Trust and character go a long way. We feel like we're in good hands with Ritchie Bros.
Robert and James Wright grew up in a farming family in middle Tennessee during the Great Depression. In 1961, they borrowed a little money from their dad and purchased an Allis Chalmers HD11 bulldozer. "We started out doing farm work for our neighbors; whatever they wanted done," says Robert. "We did our first state job in 1965 and after that we just grew a little bit each year."
Still based in Charleston, Tennessee, Wright Brothers Construction now employs 300 people and runs a fleet of up to 300 pieces of heavy equipment. The company has completed major construction projects across the southeastern U.S., including highways, malls and subdivisions. "We're proud of what we've built," says Robert. "We've had a great ride."
The Wright brothers attended their first Ritchie Bros. auction in the late 1980s, when the company started conducting auctions in Tennessee. "We were well pleased with Ritchie Bros. auctions right from the start," says Robert. "We feel comfortable that every bid is a real bid. There are no reserves and the sellers aren't bidding. It's straightforward; you know you're not being messed around. That's very important to me."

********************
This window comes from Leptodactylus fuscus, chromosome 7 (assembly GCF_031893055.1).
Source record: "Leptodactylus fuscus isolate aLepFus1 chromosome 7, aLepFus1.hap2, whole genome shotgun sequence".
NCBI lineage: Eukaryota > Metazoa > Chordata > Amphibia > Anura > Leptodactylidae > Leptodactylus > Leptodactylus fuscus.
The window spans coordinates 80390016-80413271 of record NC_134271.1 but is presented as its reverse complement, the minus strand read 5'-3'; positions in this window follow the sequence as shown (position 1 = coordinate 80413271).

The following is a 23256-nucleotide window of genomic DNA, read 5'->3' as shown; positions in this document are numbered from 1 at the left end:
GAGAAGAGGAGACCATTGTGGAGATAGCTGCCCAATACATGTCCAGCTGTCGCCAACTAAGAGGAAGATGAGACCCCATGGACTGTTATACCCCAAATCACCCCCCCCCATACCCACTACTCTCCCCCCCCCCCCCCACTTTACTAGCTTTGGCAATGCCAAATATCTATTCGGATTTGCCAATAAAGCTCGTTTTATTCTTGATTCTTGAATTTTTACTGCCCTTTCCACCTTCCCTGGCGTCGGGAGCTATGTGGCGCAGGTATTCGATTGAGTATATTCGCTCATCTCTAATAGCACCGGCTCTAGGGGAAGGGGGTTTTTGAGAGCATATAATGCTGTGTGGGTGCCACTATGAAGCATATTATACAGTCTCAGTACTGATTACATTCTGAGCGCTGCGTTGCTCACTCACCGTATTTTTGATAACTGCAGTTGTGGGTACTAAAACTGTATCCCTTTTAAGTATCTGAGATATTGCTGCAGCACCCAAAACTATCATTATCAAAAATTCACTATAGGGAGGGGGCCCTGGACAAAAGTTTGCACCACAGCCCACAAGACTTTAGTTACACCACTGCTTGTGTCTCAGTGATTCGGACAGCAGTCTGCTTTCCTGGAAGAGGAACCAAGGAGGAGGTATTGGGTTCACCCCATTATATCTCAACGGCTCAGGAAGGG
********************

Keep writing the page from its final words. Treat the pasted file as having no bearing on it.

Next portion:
At first, Robert and James just bought equipment at Ritchie Bros. auctions, but they soon started selling their surplus stock too. "We buy a mix of new and used equipment, depending on what's happening," says Robert. "We don't have any certain time to turn it over. It all depends on whether we've got a lot of work on the books. Some years we buy and sell more than others."
In 2003, the company had a lot of idle equipment in its fleet. "We decided we needed to turn that equipment into cash – and we did!" says Robert. In September 2003, Ritchie Bros. conducted a one-day auction at the Wright Brothers' site, selling almost US$12 million of equipment from 22 different owners, including nearly US$8 million from the Wrights. The unreserved auction attracted hundreds of bidders from 42 U.S. states and nine other countries.
Ever since they became Ritchie Bros. customers, Robert and James have had the same sales representative. "Julian is a very reputable person," says Robert. "You can trust what he says; he doesn't try to lead you down an empty path. Working with people you feel like you can trust is very important to us. We've been real pleased with everyone at Ritchie Bros. I think they look for people with character – people like Julian. Trust and character go a long way. We feel like we're in good hands with Ritchie Bros."
Even though Robert and James are now semi-retired, filling in when they're needed, Wright Brothers Construction remains in good hands: their children. Robert's son Stephen is company president; his two daughters also work for the company. James' daughter also recently joined them. "She's come home," says Robert.
"We feel real good having family take over. They've been trained well and we trust them. The business is in good hands. James and me: we're just names now – but I like to stay busy, so I help out where I can. It keeps me out of trouble," he laughs.
Written and published: 2008